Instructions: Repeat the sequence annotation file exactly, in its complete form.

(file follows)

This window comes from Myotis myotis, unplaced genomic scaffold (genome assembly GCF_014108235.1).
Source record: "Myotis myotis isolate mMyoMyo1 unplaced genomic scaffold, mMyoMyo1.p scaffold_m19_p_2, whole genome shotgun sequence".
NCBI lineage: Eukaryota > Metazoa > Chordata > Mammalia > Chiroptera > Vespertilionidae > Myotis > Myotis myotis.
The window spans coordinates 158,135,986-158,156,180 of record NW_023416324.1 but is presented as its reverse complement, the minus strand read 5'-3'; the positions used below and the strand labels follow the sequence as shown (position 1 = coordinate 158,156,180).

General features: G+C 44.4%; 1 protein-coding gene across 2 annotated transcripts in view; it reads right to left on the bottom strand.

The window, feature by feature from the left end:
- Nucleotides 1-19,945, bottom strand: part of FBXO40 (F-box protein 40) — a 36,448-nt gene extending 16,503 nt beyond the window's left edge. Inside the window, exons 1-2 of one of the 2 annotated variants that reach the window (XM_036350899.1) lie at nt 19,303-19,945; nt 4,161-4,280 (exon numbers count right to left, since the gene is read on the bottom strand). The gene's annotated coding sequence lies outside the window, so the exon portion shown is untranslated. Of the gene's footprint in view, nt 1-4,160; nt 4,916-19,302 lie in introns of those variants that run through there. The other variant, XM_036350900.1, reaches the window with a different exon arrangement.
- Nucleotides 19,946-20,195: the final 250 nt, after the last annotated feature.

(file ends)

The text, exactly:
This window comes from Myotis myotis, unplaced genomic scaffold (genome assembly GCF_014108235.1).
Source record: "Myotis myotis isolate mMyoMyo1 unplaced genomic scaffold, mMyoMyo1.p scaffold_m19_p_2, whole genome shotgun sequence".
NCBI lineage: Eukaryota > Metazoa > Chordata > Mammalia > Chiroptera > Vespertilionidae > Myotis > Myotis myotis.
The window spans coordinates 158,135,986-158,156,180 of record NW_023416324.1 but is presented as its reverse complement, the minus strand read 5'-3'; the positions used below and the strand labels follow the sequence as shown (position 1 = coordinate 158,156,180).

General features: G+C 44.4%; 1 protein-coding gene across 2 annotated transcripts in view; it reads right to left on the bottom strand.

The window, feature by feature from the left end:
- Nucleotides 1-19,945, bottom strand: part of FBXO40 (F-box protein 40) — a 36,448-nt gene extending 16,503 nt beyond the window's left edge. Inside the window, exons 1-2 of one of the 2 annotated variants that reach the window (XM_036350899.1) lie at nt 19,303-19,945; nt 4,161-4,280 (exon numbers count right to left, since the gene is read on the bottom strand). The gene's annotated coding sequence lies outside the window, so the exon portion shown is untranslated. Of the gene's footprint in view, nt 1-4,160; nt 4,916-19,302 lie in introns of those variants that run through there. The other variant, XM_036350900.1, reaches the window with a different exon arrangement.
- Nucleotides 19,946-20,195: the final 250 nt, after the last annotated feature.